Playing F.E.A.R. (view large image)
Processor and Performance:
The Intel Core 2 Duo T7200 2GHZ Processor in this notebook is lightning fast. In fact, the only time that I’ve hit 50%-100% CPU usage was while running SuperPI and Seti@home. My main reason for buying this dual core notebook was to edit and convert audio and video with Adobe Audition and Premier Pro. This is really where the dual core systems seem to shine, with this one being no exception. I also chose 2 GB of RAM, which seems to help encoding chug along quite nicely. The Intel Speedstep Technology also clocks down the processor until it’s needed to save battery life and prevent avoidable battery loss and overheating. The Core 2 Duo is a good choice as programmers are starting to create multithreaded programs and with the 64-Bit computing age on the horizon.
Super Pi measures the overall performance of the processors ability to crunch numbers by calculating Pi out to 2 million digits of accuracy.
|HP dv6000t (2.0GHz Core 2 Duo)||1m 03s|
|Fujitsu LifeBook A6010 (1.66GHz Core 2 Duo)||1m 22s|
|LG S1 (2.16 GHz Core Duo)||1m 11s|
|Dell Inspiron e1505 (2.0GHz Core Duo)||1m 16s|
|Lenovo ThinkPad T60 (2.0GHz Core Duo)||1m 18s|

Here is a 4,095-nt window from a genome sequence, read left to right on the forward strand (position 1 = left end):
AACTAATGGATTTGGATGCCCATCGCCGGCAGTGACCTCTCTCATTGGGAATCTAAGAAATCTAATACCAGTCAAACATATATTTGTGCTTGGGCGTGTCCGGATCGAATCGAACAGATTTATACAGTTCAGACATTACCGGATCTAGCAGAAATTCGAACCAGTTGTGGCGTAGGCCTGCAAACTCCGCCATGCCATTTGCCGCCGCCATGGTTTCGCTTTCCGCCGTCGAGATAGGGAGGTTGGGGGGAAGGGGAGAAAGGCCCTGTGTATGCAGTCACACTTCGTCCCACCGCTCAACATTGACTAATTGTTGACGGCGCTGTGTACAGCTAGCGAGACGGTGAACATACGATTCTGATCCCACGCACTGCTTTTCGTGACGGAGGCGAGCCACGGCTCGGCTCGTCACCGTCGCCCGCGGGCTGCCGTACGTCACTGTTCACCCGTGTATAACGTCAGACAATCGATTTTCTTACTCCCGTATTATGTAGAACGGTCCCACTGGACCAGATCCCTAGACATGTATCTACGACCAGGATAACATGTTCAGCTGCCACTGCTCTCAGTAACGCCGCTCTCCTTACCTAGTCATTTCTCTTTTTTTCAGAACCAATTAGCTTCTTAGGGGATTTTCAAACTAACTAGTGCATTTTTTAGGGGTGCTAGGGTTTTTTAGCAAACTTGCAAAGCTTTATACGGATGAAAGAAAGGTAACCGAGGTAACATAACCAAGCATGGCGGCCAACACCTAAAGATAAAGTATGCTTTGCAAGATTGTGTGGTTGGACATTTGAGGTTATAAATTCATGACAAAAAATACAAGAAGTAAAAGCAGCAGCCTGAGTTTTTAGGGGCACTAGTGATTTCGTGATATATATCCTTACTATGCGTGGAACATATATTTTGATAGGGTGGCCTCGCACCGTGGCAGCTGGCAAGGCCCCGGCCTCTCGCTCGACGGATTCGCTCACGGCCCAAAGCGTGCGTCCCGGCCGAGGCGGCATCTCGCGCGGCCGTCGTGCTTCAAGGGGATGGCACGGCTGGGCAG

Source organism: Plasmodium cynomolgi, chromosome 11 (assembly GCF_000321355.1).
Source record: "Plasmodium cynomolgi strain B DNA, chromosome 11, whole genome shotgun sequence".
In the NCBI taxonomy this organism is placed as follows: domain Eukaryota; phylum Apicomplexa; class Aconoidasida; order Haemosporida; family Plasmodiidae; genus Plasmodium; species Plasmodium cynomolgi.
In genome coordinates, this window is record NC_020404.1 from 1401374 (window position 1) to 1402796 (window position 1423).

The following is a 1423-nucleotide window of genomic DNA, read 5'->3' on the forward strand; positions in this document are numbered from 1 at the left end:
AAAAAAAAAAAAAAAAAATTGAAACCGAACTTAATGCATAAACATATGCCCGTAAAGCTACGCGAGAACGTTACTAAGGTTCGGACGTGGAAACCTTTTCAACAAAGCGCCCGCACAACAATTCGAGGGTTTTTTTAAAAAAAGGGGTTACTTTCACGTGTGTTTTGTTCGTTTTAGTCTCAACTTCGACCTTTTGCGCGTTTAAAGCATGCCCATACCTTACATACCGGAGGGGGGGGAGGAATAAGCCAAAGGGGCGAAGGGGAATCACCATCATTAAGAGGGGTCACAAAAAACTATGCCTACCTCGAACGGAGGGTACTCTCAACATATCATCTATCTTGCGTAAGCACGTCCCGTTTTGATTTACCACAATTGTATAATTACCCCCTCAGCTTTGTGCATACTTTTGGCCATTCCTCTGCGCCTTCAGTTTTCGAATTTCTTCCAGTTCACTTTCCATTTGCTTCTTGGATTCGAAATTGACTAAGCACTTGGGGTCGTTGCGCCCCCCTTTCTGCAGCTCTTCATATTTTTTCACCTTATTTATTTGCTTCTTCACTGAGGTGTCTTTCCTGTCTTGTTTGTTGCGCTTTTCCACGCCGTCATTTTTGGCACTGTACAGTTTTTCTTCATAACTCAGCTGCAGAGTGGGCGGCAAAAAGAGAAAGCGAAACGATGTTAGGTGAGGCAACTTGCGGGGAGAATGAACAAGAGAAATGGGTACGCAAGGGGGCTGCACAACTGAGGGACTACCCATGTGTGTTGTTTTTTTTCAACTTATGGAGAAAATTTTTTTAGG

|Toshiba Satellite M100 (2.00GHz Core Duo)||1m 18s|
|Samsung X60 (1.66GHz Core Duo)||1m 29s|
|Sony VAIO FS680 (1.86 GHz Pentium M)||1m 53s|
|IBM ThinkPad T43 (1.86 GHz Pentium M)||1m 45s|
PCMark05 Comparison results:
PCMark05 measures the overall system performance of a PC, you can see the dv6000t performed well:
|HP dv6000t (2.0 GHz Core 2 Duo, Nvidia Go 7400)||4,124 PCMarks|
|Fujitsu LifeBook A6010 (1.66GHz Core 2 Duo, Intel GMA 950)||2,994 PCMarks|
|Fujitsu N6410 (1.66GHz Core Duo, ATI X1400)||3,487 PCMarks|
|Alienware M7700 (AMD Athlon FX-60, Nvidia Go 7800GTX)||5,597 PCMarks|
|Sony Vaio SZ-110B in Speed Mode (Using Nvidia GeForce Go 7400)||3,637 PCMarks|
|Toshiba Tecra M6 (1.66GHz Intel T2300E, Intel GMA 950)||2,732 PCMarks|
|Asus V6J (1.86GHz Core Duo T2400, Nvidia Go 7400)||3,646 PCMarks|
|Sony VAIO FE590 (1.83GHz Core Duo, Nvidia Go 7400)||3,427 PCMarks|
Futuremark’s 3DMark05 graphics benchmarking software gave results consistent with a mid-range dedicated GPU:
3DMark05 Comparison Results:
|Notebook||3D Mark 05 Results|
|HP dv6000t (2.0 GHz Core 2 Duo, Nvidia Go 7400)||1,969 3D Marks|
|Dell Inspiron e1705 (2.0GHz Core Duo, ATI X1400)||1,791 3D Marks|
|Acer TravelMate 8204WLMi (2.0GHz Core Duo, ATI X1600 256MB)||4,236 3DMarks|
|Alienware Aurora M-7700(AMD Dual Core FX-60, ATI X1600 256MB)||7,078 3D Marks|
|Lenovo ThinkPad T60 (2.0GHz Core Duo, ATI X1400 128MB)||2,092 3D Marks|
|Asus V6Va (2.13 GHz Pentium M, ATI x700 128 MB)||2,530 3D Marks|
|Fujitsu n6410 (1.66 GHz Core Duo, ATI X1400 128MB)||2,273 3DMarks|
|HP Pavilion dv4000 (1.86 GHz Pentium M, ATI X700 128MB)||2,536 3D Marks|